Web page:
‘In many cultures such a space already exists, such as the genkan in Japan, and locally we also have stoeps and afdakkies. It’s long overdue in South Africa that we ought to be leaving our dirty street shoes at the threshold, in favour of padding around our interior domestic areas in clean socks, pantoffels, or what Germans call Hausschuhe [house shoes].’
As people spend more time at home, they strive to make this space as comfortable, stylish and functional as possible. Adrian Maserow, MD of AMA Architects in Johannesburg, says it’s evident that the design of the post-COVID home in SA has ‘a very strong focus on high-quality finishes and excellent appliances, plus beautifully thought-out spatial flows that are bespoke and aligned to a more thoughtful and informed client expectation’.
He sums up some pandemic design trends (not necessarily in this order). ‘Home theatres, wonderful crockery and cutlery, growing cooking skills, collecting wines and whiskeys, work pods, studios, great beds, places to meditate, quiet corners, touchless technologies, fresh air, garden views, outdoor action, pets, gazebos and seamless and flowing daily routines.’
COVID has also accelerated trends that were already happening within the residential sector prior to the pandemic, says Derick Henstra, executive chairman and co-founder of dhk. ‘Working from home has required spaces to be more flexible and adaptable, but we are also seeing a trend towards more shared spaces and amenities.’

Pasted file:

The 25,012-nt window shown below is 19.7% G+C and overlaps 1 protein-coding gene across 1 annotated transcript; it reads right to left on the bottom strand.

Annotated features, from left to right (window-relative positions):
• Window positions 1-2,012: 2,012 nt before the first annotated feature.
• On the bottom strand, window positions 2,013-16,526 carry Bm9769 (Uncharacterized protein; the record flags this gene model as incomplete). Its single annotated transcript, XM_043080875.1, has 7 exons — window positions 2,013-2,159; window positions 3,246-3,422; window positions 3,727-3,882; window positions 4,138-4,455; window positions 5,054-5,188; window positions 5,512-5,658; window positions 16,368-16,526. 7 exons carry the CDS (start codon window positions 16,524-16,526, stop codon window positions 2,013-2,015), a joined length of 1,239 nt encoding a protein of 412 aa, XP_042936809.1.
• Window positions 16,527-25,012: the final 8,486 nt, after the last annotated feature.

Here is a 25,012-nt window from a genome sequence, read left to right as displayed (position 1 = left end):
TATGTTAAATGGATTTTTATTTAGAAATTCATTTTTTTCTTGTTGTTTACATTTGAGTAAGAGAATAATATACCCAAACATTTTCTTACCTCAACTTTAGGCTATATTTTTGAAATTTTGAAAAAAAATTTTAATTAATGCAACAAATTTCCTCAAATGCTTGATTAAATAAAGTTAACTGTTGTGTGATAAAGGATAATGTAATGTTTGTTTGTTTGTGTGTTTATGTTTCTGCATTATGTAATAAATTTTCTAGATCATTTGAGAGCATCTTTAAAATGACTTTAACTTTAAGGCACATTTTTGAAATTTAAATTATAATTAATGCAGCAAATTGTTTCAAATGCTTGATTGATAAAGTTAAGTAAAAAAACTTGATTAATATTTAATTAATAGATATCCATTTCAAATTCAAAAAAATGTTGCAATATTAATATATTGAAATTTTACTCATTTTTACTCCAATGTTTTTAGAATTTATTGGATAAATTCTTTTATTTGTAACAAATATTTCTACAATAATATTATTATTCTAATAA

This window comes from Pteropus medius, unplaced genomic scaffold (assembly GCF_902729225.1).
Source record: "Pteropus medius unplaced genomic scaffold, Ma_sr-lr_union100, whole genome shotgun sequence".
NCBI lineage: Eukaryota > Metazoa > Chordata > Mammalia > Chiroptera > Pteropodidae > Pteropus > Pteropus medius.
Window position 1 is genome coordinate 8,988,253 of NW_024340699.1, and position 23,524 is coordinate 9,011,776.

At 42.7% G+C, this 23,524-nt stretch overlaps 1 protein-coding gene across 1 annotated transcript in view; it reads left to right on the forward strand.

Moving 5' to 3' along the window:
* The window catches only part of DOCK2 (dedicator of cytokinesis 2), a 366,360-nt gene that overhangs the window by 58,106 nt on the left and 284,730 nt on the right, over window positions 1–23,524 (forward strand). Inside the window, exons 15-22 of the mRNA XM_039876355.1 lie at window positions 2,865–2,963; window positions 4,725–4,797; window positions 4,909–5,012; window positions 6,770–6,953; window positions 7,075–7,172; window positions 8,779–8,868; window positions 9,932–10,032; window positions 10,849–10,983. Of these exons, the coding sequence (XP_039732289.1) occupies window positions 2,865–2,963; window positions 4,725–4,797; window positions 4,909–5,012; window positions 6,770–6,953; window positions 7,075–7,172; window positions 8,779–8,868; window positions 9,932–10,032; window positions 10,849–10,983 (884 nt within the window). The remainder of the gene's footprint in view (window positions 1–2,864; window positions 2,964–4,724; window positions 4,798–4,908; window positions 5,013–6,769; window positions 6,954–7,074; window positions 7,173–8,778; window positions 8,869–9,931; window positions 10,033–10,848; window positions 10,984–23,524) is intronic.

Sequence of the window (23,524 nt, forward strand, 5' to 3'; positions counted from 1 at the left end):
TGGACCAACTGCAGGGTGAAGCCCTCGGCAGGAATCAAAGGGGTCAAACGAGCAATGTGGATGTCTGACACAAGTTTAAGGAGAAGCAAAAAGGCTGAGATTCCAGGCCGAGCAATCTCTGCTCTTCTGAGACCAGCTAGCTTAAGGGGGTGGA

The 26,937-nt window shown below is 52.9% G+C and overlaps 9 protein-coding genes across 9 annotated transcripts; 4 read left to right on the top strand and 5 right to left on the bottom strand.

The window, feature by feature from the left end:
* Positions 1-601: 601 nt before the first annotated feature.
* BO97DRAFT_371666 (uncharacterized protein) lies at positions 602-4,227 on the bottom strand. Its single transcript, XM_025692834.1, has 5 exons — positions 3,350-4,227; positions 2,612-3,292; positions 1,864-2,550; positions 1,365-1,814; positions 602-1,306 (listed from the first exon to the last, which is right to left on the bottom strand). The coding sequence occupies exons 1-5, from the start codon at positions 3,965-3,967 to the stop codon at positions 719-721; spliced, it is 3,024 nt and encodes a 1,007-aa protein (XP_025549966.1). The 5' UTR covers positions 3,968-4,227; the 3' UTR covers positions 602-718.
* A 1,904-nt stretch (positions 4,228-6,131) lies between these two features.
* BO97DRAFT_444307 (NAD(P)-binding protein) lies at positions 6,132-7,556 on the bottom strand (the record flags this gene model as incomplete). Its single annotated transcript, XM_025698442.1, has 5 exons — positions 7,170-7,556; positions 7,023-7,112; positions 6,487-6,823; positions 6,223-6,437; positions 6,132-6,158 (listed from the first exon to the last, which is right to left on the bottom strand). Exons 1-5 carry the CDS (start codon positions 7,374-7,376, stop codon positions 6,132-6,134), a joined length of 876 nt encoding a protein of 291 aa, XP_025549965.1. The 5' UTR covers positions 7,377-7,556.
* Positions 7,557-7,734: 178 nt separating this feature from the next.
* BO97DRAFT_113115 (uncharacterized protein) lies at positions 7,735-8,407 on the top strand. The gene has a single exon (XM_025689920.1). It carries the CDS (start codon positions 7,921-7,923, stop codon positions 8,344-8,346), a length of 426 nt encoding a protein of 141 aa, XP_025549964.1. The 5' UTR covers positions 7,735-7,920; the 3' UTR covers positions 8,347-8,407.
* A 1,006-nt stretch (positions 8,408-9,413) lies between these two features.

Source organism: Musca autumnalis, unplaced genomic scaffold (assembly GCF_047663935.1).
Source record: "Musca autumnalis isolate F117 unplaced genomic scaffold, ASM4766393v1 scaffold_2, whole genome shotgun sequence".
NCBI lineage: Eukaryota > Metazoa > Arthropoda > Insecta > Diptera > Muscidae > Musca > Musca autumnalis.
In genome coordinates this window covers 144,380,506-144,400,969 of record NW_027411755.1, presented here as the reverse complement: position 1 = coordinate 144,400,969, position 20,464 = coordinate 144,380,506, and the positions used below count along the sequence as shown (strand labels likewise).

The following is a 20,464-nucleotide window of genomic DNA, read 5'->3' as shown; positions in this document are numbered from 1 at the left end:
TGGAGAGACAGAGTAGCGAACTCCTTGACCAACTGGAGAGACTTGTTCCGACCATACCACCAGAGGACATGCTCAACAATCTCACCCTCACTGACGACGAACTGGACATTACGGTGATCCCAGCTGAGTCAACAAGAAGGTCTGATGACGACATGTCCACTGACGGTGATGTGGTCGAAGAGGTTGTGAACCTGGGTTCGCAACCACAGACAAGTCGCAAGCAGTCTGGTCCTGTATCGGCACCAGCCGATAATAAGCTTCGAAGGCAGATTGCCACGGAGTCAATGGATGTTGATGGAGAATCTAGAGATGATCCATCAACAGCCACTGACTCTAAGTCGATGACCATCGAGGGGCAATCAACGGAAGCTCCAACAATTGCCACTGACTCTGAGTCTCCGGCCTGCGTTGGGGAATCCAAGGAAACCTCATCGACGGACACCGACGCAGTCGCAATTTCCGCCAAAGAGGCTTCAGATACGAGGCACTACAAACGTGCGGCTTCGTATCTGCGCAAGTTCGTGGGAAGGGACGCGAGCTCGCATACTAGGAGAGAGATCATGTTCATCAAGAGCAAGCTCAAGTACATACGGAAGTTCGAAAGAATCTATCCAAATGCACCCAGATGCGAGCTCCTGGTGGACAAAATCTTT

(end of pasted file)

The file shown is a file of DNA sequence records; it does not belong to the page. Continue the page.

In the US, architects are also noting an increased demand for spatial flexibility. Where previously layouts saw the kitchen, dining and lounge flow into each other, clients now require separable spaces, sometimes with acoustic ‘buffering’ between rooms. Sliding walls can, for example, turn larger areas into separate rooms and allow for more privacy. In the post-pandemic home, flexibility also means multi-use.
‘Spaces need to be able to accommodate and meet the needs of more functions,’ says Ronné. ‘This way the kids’ playroom can be an exercise room as well as a classroom. Many companies are promoting remote working, so the bedroom might be an office, which needs to be more formal and meet the functional and ergonomic needs for working long term. Parents are re-thinking the school system entirely. We have been forced to create a formal school set-up at home for our children. It has become important for these flexible spaces to be well designed and considered, as well as a beautiful space that we want to spend time in.’
To this end, workspaces are being upgraded, as the trend to remote or hybrid working is likely to become a permanent fixture even after the pandemic. ‘We have seen that people are considering building office and school workstations into suitable areas of the homes, and then purchasing the correct operator chairs, instead of using any available chair,’ says Colin Dix-Peek, managing partner at interior design firm Collaboration.
‘Many corporates have instructed us to either design these workplaces, or purchase a loose-standing desk and a chair for their staff who are at home. And then everyone has upgraded their data connectivity, even if their companies have not elected to pay for it; they are doing this on their own accord.’
A dedicated workspace with fast broadband and the right set-up is crucial. As De Jager explains, ‘the connected digital world relies on a monitor and input/output devices, with correct lighting and posture in a separable, acoustically and visually discrete space. The backdrop of visual meetings has become a decor problem apparently best solved for many with props of choice to show influence, group affinities, and emblems of status’.